Yanjun Xu, an intelligence officer for China's Ministry of State Security, is accused of running a five-year operation in which he would woo employees from major US aerospace firms and persuade them to travel to China under the guise that they would give a presentation at a university.
Court papers documented how Xu and other intelligence operatives would then plan to illicitly obtain "highly sensitive information" from their expert guests.
Beijing dismissed the claims on Thursday, saying American authorities were "making something out of thin air."
"We hope the US side can deal with this in accordance with law," Chinese Foreign Ministry spokesman Lu Kang said during a regular press briefing.
In one instance, Xu recruited an employee at GE Aviation, who sent him a presentation containing the company's proprietary information. Xu then continued to follow up by asking the employee for more specific technical information and even proposed setting up a meeting in Europe.
GE Aviation is a Cincinnati-based division of US industrial conglomerate General Electric, which regularly works under Defense Department contracts.
The company said it had been cooperating with the FBI for several months on the matter. "The impact to GE Aviation is minimal thanks to early detection, our advanced digital systems and internal processes, and our partnership with the FBI," GE Aviation spokesman Perry Bradley said.
According to court documents, Xu is also suspected of targeting an unnamed company described as "one of the world's largest aerospace firms, and a leading manufacturer of commercial jetliners and defense, space and security systems," as well as a third company referred to as a leader in unmanned aerial vehicle technology.
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Unprecedented extraditionXu was detained in Belgium in April on a US arrest warrant. Following several failed appeals, he was handed over to American authorities on Tuesday in what was an unprecedented extradition of a Chinese intelligence official to the US from another country.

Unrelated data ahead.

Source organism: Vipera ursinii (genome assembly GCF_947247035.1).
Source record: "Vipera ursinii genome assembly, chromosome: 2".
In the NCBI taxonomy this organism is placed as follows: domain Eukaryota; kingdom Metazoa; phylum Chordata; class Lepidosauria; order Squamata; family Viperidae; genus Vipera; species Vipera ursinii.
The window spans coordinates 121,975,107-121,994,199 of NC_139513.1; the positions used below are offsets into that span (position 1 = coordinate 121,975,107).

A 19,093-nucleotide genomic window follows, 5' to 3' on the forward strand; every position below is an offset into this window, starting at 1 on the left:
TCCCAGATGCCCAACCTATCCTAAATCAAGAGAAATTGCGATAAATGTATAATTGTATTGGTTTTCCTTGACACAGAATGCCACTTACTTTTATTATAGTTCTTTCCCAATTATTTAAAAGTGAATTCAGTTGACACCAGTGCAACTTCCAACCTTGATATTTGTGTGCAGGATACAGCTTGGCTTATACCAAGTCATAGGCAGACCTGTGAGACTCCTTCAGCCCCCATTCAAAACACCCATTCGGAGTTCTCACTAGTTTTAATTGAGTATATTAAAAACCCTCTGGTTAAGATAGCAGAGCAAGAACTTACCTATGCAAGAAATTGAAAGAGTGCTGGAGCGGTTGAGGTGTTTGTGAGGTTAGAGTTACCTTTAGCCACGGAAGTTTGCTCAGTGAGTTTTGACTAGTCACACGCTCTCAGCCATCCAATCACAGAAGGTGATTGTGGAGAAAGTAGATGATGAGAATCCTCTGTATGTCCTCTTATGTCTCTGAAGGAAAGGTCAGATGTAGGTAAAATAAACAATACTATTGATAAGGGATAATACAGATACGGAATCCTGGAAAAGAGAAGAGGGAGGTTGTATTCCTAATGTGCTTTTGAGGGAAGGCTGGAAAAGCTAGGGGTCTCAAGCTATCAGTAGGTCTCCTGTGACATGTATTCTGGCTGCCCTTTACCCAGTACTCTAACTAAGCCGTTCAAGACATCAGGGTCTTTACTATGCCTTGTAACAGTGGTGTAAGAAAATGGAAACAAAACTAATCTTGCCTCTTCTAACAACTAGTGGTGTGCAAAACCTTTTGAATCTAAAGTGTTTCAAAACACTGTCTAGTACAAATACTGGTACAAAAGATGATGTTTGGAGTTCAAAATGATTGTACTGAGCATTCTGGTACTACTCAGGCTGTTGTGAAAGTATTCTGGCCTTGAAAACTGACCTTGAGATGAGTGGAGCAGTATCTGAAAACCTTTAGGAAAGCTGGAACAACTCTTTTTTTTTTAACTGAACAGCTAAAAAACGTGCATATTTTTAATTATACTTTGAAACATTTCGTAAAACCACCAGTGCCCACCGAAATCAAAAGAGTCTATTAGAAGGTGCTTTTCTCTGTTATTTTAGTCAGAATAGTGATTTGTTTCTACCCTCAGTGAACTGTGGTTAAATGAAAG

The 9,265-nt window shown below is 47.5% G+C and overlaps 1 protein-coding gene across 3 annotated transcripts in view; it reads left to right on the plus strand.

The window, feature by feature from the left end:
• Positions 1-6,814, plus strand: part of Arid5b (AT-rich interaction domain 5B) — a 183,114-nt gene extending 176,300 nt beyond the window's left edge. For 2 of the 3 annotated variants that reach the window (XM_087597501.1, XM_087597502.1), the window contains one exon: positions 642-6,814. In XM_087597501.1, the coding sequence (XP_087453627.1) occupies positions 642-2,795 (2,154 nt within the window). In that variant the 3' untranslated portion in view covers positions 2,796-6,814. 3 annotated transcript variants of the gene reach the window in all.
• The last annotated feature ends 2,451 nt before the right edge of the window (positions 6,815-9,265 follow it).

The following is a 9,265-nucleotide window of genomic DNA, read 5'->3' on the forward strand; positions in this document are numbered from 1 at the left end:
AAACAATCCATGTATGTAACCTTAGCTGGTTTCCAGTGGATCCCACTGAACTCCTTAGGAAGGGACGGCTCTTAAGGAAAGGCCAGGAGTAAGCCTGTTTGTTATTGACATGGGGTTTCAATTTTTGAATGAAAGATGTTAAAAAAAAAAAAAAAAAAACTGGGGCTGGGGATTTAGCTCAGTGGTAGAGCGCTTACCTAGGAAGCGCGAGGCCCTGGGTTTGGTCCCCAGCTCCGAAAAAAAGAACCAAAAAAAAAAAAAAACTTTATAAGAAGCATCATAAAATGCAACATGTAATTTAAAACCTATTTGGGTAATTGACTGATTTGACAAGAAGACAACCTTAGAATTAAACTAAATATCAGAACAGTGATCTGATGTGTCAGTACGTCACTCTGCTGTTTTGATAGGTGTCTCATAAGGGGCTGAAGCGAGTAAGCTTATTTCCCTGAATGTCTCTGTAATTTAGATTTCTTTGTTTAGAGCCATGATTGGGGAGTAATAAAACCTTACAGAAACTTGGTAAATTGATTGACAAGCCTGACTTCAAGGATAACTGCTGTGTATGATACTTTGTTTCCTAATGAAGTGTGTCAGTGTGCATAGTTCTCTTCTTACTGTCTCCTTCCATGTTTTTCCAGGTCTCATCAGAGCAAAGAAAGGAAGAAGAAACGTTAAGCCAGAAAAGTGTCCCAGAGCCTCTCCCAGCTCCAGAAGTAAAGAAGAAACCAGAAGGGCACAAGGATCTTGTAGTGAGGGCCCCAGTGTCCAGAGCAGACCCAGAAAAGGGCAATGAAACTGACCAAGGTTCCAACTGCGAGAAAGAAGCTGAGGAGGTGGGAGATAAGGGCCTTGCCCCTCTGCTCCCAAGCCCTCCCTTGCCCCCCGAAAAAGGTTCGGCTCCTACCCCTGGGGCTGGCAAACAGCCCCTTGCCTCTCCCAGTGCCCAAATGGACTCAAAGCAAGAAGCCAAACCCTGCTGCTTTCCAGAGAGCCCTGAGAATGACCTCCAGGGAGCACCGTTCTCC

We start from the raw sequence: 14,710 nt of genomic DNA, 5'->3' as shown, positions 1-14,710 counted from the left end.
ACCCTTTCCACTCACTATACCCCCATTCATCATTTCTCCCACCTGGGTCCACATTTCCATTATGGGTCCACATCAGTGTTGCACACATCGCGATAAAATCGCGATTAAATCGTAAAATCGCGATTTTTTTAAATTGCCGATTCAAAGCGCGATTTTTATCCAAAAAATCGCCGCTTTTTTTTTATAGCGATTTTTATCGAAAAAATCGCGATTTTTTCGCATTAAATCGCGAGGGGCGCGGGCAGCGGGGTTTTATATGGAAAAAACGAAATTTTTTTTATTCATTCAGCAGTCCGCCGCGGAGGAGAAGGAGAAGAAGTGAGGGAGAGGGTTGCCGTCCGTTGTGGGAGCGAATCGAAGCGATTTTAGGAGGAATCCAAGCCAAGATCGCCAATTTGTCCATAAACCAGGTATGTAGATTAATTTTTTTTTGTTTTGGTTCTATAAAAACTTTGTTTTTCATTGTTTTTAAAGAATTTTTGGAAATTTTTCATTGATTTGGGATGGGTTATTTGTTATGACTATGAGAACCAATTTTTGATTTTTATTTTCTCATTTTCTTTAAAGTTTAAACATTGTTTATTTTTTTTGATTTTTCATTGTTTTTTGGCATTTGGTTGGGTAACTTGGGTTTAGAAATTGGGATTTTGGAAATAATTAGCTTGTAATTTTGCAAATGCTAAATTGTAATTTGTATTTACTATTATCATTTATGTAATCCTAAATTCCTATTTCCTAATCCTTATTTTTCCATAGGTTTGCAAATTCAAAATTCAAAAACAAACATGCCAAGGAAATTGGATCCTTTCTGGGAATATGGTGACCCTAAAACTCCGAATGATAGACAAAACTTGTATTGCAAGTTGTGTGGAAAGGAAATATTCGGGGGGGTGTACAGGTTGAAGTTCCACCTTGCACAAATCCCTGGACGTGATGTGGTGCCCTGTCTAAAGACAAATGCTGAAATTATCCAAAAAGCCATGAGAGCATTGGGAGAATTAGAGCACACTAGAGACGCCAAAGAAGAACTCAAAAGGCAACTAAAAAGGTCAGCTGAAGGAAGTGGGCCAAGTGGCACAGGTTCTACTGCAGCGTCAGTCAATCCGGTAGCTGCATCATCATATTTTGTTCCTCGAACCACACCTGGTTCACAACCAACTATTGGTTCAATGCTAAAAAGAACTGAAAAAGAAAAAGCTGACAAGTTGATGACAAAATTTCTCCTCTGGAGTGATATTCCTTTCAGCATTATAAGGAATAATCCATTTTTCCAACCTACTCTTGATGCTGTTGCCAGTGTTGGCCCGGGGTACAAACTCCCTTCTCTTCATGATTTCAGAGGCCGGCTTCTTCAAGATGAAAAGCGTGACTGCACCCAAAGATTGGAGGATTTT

The announcement will almost certainly heighten tensions between Washington and Beijing over trade, hacking and corporate espionage.
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Bill Priestap, the FBI's assistant director for counterintelligence, said the incident "exposes the Chinese government's direct oversight of economic espionage against the United States."
John Demers, the assistant US attorney general for national security, warned that the case was not an isolated incident. "It is part of an overall economic policy of developing China at American expense," he said. "We cannot tolerate a nation stealing our firepower and the fruits of our brainpower."
Xu is the second Chinese national in two weeks to be charged by the US Justice Department with trying to steal aviation industry secrets. Ji Chaoqun was charged by American authorities of helping identify potential recruitment targets for China's Ministry of State Security.
Officials said the two cases appeared closely linked.
The announcement will almost certainly heighten tensions between Washington and Beijing over trade tensions, hacking and corporate espionage.
dm/rc (AP, Reuters, AFP)